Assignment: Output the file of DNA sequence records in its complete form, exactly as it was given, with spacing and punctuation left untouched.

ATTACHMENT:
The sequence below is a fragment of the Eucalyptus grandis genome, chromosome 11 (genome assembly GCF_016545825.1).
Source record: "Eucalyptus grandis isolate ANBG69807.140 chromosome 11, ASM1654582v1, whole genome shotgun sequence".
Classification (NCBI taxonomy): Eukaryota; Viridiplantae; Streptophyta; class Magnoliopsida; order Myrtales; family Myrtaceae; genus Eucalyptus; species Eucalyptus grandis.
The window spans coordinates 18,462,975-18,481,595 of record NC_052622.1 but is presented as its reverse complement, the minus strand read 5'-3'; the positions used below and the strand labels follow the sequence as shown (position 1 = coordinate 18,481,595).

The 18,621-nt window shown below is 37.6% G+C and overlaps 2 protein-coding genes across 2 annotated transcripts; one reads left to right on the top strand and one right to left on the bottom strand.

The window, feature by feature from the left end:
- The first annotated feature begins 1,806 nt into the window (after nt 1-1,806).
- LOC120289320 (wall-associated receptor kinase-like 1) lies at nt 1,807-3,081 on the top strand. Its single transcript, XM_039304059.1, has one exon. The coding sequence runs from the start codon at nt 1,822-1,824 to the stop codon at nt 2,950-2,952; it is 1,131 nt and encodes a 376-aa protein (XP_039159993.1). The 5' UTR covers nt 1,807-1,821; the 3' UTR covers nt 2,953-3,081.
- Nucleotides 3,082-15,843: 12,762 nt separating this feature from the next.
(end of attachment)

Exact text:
The sequence below is a fragment of the Eucalyptus grandis genome, chromosome 11 (genome assembly GCF_016545825.1).
Source record: "Eucalyptus grandis isolate ANBG69807.140 chromosome 11, ASM1654582v1, whole genome shotgun sequence".
Classification (NCBI taxonomy): Eukaryota; Viridiplantae; Streptophyta; class Magnoliopsida; order Myrtales; family Myrtaceae; genus Eucalyptus; species Eucalyptus grandis.
The window spans coordinates 18,462,975-18,481,595 of record NC_052622.1 but is presented as its reverse complement, the minus strand read 5'-3'; the positions used below and the strand labels follow the sequence as shown (position 1 = coordinate 18,481,595).

The 18,621-nt window shown below is 37.6% G+C and overlaps 2 protein-coding genes across 2 annotated transcripts; one reads left to right on the top strand and one right to left on the bottom strand.

The window, feature by feature from the left end:
- The first annotated feature begins 1,806 nt into the window (after nt 1-1,806).
- LOC120289320 (wall-associated receptor kinase-like 1) lies at nt 1,807-3,081 on the top strand. Its single transcript, XM_039304059.1, has one exon. The coding sequence runs from the start codon at nt 1,822-1,824 to the stop codon at nt 2,950-2,952; it is 1,131 nt and encodes a 376-aa protein (XP_039159993.1). The 5' UTR covers nt 1,807-1,821; the 3' UTR covers nt 2,953-3,081.
- Nucleotides 3,082-15,843: 12,762 nt separating this feature from the next.